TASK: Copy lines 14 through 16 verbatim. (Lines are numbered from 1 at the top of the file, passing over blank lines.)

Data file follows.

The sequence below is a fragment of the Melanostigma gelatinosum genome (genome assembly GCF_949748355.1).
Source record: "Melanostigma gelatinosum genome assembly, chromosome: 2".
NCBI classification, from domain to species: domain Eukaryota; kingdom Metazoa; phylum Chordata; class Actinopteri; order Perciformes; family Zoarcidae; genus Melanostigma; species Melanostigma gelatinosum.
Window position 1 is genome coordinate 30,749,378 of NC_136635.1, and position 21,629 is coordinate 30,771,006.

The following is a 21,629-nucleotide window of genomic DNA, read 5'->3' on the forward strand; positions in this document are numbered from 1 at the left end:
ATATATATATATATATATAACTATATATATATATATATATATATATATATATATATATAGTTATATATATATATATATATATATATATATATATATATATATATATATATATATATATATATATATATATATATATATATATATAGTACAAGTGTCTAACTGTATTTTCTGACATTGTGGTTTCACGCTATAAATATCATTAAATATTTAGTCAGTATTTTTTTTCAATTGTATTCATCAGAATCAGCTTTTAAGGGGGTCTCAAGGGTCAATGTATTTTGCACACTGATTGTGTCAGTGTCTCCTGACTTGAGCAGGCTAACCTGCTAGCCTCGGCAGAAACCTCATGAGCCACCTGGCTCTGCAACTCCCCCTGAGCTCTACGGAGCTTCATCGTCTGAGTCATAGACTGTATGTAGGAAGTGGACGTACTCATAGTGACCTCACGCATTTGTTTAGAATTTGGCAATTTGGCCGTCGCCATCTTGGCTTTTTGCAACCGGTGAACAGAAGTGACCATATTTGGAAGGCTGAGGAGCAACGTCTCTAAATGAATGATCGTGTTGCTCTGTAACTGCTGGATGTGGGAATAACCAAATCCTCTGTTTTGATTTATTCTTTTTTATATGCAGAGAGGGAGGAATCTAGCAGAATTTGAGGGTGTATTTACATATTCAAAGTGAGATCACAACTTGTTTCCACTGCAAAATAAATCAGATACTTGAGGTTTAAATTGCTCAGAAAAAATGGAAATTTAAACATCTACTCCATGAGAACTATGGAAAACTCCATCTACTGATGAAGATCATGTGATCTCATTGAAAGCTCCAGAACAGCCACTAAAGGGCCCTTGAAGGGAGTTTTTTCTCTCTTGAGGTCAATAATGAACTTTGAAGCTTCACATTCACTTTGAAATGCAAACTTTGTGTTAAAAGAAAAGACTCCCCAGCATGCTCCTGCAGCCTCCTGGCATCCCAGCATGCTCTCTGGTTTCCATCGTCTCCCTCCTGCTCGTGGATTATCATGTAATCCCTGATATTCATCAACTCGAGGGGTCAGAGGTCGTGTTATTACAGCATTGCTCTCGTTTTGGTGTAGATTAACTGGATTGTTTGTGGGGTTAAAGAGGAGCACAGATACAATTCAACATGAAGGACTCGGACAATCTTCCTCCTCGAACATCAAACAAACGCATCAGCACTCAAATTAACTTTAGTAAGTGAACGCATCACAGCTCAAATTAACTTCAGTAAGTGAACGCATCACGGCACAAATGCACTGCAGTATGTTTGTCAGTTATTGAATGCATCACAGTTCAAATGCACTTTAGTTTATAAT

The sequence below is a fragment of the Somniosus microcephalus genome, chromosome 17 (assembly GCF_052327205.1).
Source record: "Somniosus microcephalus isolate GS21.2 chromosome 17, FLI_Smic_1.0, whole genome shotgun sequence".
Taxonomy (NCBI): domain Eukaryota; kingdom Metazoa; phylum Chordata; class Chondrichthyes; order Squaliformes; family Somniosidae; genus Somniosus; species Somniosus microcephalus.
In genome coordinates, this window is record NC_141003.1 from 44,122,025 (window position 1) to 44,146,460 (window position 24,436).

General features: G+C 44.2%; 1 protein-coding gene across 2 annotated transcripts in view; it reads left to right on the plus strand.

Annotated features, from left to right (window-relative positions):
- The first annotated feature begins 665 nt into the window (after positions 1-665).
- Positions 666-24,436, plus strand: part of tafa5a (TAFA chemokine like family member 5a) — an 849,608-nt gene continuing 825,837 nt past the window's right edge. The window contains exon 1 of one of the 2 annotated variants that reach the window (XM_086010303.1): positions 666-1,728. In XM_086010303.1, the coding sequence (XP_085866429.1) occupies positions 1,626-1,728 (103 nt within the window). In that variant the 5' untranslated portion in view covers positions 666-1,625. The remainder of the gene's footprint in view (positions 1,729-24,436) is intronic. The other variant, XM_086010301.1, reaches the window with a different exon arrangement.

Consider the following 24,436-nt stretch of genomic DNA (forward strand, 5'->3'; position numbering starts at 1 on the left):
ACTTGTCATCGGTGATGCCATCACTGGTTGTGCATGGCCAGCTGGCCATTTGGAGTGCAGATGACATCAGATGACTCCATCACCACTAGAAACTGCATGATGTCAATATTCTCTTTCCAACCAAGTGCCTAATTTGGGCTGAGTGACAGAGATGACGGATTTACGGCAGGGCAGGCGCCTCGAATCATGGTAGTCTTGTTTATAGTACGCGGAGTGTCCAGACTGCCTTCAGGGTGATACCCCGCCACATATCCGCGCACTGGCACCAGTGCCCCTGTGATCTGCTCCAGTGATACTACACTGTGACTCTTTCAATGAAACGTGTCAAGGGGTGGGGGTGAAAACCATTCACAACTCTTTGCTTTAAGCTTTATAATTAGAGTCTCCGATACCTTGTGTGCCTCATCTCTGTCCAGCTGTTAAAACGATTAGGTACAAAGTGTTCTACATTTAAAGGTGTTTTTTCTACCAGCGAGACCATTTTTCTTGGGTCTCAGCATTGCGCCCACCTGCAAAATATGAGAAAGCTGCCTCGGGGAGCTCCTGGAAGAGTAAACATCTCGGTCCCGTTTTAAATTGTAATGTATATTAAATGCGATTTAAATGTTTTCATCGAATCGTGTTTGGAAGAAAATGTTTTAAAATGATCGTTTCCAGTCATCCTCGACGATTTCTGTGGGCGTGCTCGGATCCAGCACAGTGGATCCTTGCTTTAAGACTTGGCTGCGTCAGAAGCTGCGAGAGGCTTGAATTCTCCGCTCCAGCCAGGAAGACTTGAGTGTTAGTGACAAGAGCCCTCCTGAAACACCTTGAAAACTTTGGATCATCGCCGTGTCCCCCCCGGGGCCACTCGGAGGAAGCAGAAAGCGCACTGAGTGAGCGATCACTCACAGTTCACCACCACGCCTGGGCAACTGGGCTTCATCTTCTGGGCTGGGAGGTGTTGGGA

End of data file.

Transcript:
- Positions 666-24,436, plus strand: part of tafa5a (TAFA chemokine like family member 5a) — an 849,608-nt gene continuing 825,837 nt past the window's right edge. The window contains exon 1 of one of the 2 annotated variants that reach the window (XM_086010303.1): positions 666-1,728. In XM_086010303.1, the coding sequence (XP_085866429.1) occupies positions 1,626-1,728 (103 nt within the window). In that variant the 5' untranslated portion in view covers positions 666-1,625. The remainder of the gene's footprint in view (positions 1,729-24,436) is intronic. The other variant, XM_086010301.1, reaches the window with a different exon arrangement.

Consider the following 24,436-nt stretch of genomic DNA (forward strand, 5'->3'; position numbering starts at 1 on the left):
ACTTGTCATCGGTGATGCCATCACTGGTTGTGCATGGCCAGCTGGCCATTTGGAGTGCAGATGACATCAGATGACTCCATCACCACTAGAAACTGCATGATGTCAATATTCTCTTTCCAACCAAGTGCCTAATTTGGGCTGAGTGACAGAGATGACGGATTTACGGCAGGGCAGGCGCCTCGAATCATGGTAGTCTTGTTTATAGTACGCGGAGTGTCCAGACTGCCTTCAGGGTGATACCCCGCCACATATCCGCGCACTGGCACCAGTGCCCCTGTGATCTGCTCCAGTGATACTACACTGTGACTCTTTCAATGAAACGTGTCAAGGGGTGGGGGTGAAAACCATTCACAACTCTTTGCTTTAAGCTTTATAATTAGAGTCTCCGATACCTTGTGTGCCTCATCTCTGTCCAGCTGTTAAAACGATTAGGTACAAAGTGTTCTACATTTAAAGGTGTTTTTTCTACCAGCGAGACCATTTTTCTTGGGTCTCAGCATTGCGCCCACCTGCAAAATATGAGAAAGCTGCCTCGGGGAGCTCCTGGAAGAGTAAACATCTCGGTCCCGTTTTAAATTGTAATGTATATTAAATGCGATTTAAATGTTTTCATCGAATCGTGTTTGGAAGAAAATGTTTTAAAATGATCGTTTCCAGTCATCCTCGACGATTTCTGTGGGCGTGCTCGGATCCAGCACAGTGGATCCTTGCTTTAAGACTTGGCTGCGTCAGAAGCTGCGAGAGGCTTGAATTCTCCGCTCCAGCCAGGAAGACTTGAGTGTTAGTGACAAGAGCCCTCCTGAAACACCTTGAAAACTTTGGATCATCGCCGTGTCCCCCCCGGGGCCACTCGGAGGAAGCAGAAAGCGCACTGAGTGAGCGATCACTCACAGTTCACCACCACGCCTGGGCAACTGGGCTTCATCTTCTGGGCTGGGAGGTGTTGGGA